By Jonathan Parker
Sustainable agriculture is a relatively new (and also very old) concept that is sweeping the world these days. Beautiful gardens are cropping up all over the country, and not just your basic flower garden. Many major universities have spent years and millions of dollars studying and even building amazing edible forest gardens that will produce larger and larger quantities of food as they grow.
One of my favorite agriculture experiences so far has been learning about hugelkulture. The name translates from German to mean “hill culture”, and it’s an amazingly simple concept.
You see, the concept of permaculture is to create self maintaining agriculture layouts that are modeled from ecosystems occurring naturally. Mother Nature knows best, after all. Massive rows of engineered plants may produce a bumper crop . . . once, but requires constant work, pesticides and watering, and must be rebuilt every growing season. Hugelkultur is almost the complete opposite. It uses nature’s own production to continually hydrate and feed your plants. And it’s so simple. Raised beds over rotting wood.
In nature, when trees are uprooted and collapse, within a few years, or even months, they become a completely different block of the ecosystem. As the fallen logs rot and decay, they become porous and soft, retaining moisture and an abundance of nutrients that aid in new plant growth. The dead logs are also havens for all sorts of wonderful critters, and store heat energy and nitrogen, creating a warm, nurturing haven for young plants.
Hugelkultur takes all of these benefits and puts them to work for your home garden. You can implement a raised bed system in your garden, maybe with some of those greedy plants that need lots of water to flourish, and see the benefits for yourself. The best part? If done correctly, your hugelkultur plot will not only maintain healthy soil, but as the logs decay and aerate (introduce air) the humus, they will actually become more productive over the years!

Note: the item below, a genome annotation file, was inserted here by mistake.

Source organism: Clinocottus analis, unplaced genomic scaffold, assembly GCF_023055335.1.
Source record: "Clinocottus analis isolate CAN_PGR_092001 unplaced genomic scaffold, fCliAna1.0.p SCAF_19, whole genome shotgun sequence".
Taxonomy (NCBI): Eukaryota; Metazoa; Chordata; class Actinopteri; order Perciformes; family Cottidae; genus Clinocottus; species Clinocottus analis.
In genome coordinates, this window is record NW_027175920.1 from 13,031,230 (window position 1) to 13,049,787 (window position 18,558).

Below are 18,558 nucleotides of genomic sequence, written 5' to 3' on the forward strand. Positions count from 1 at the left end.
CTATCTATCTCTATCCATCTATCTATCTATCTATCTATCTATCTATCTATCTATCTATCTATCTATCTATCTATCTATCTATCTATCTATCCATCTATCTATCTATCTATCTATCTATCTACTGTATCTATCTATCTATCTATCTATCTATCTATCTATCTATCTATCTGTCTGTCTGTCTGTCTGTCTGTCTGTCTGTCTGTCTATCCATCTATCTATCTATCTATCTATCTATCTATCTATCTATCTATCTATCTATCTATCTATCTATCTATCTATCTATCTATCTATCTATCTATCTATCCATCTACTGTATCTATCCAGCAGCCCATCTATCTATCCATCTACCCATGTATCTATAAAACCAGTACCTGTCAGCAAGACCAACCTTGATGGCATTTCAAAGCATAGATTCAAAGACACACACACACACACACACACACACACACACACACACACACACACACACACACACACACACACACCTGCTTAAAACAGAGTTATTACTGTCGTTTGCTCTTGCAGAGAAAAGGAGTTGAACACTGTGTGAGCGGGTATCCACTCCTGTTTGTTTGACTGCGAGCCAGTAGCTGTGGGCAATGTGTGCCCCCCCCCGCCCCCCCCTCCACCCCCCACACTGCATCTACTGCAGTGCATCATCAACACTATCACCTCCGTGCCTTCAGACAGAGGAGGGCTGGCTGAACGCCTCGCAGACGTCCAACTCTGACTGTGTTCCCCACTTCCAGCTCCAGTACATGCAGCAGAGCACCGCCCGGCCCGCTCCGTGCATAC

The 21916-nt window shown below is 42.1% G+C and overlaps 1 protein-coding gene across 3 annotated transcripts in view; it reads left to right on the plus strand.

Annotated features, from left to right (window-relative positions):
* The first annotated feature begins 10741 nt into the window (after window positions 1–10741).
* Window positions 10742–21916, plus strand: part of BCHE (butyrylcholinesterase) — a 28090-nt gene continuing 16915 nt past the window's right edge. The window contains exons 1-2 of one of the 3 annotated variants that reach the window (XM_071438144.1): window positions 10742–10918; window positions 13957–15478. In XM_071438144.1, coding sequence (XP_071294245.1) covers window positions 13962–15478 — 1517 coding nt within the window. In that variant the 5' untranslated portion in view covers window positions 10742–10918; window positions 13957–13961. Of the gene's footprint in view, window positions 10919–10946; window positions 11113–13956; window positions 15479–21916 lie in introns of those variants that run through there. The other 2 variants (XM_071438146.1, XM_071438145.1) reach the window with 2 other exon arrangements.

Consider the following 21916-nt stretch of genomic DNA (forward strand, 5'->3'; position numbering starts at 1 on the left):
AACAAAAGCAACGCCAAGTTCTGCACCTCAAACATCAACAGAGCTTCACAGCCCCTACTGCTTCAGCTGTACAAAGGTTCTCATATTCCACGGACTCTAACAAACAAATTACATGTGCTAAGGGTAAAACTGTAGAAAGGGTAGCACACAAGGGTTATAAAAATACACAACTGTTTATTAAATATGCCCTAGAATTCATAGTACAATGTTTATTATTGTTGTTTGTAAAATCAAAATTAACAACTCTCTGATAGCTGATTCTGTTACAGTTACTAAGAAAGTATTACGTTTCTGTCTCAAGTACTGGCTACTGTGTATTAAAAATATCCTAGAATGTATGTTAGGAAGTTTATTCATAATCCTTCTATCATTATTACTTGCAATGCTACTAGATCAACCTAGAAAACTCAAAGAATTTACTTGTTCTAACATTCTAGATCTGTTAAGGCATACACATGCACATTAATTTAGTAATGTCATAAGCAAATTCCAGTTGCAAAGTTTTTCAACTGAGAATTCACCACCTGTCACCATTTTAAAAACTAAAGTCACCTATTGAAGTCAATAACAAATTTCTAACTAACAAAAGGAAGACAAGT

A simple concept:
Hugelkultur is a very basic concept. Raised beds of soil, over rotting logs. And there are many benefits to a plot like this.
You can garden with little irrigation and no fertilization. As the logs decay, they become spongy and absorbent. (This is why it’s important, but not necessary, to use older logs).
Believe it or not, many people water only once or even not at all with their hugelkultur beds. This may not be the case for everyone. When you first place the logs, if they are fresh cut, they will still absorb some water, but you may have to irrigate for the first year.
The gift that keeps giving:
Permaculture is wonderful thing. Building a sustainable, edible ecosystem is an investment in your future and your health. We all love fresh fruits and vegetables, but many find it difficult to find time to work outdoors. With a hugelkultur plot, your initial hard work will pay off more as the years go by. The decaying logs will expand and collapse, forming small air pockets that aerate the soil and helps avoid breaking up hard, packed soil every year. With the exception of the first year or so, the logs become spongy and absorbent.
And, last but not least, it benefits the environment:
Imagine you are walking in the woods after a nice summer rain. Droplets fall around you and you take a deep breath. That amazing earthy smell? Humic acid. With the word “acid” you may think it’s a bad thing, but it is actually one of the signs of healthy soil and is created through the decomposition of vegetative materials by microbes, this leads to the creation of the humus layer.
Humus is organic material that has broken down as far as it can. It allows soil organisms to feed and reproduce. Humic acid is also key in creating a fungal soil. The fungi in the soil bonds with plant roots and allow them to absorb more nutrients from the soil. Due to its dark color, it also helps absorb heat from the sun, and soils rich in humus will maintain higher temperatures that surrounding earth.
Your hugelkultur bed becomes a factory under your garden, mass producing these amazing resources right under your garden! The warm soil and composting logs also create a vacation spot for earthworms and other insects, which will further add to the nutrient content of your soil.
Well, we know there are many methods of permaculture, and this is only one. But it’s a good one. If you have a section of your yard or garden that you haven’t quite figured out what to do with, maybe a hugelkultur bed would be the perfect fit. Permaculture provides a future from which we can reap many benefits for years to come.
The video below is a brief introduction to hugelkultur by sustainability genius Jack Spirko:
About the author
Jonathan Parker is an EMT-Paramedic and Preparedness Instructor with a love for emergency medicine, self-sufficiency and homesteading. His goal is to empower people towards a natural and sustainable lifestyle.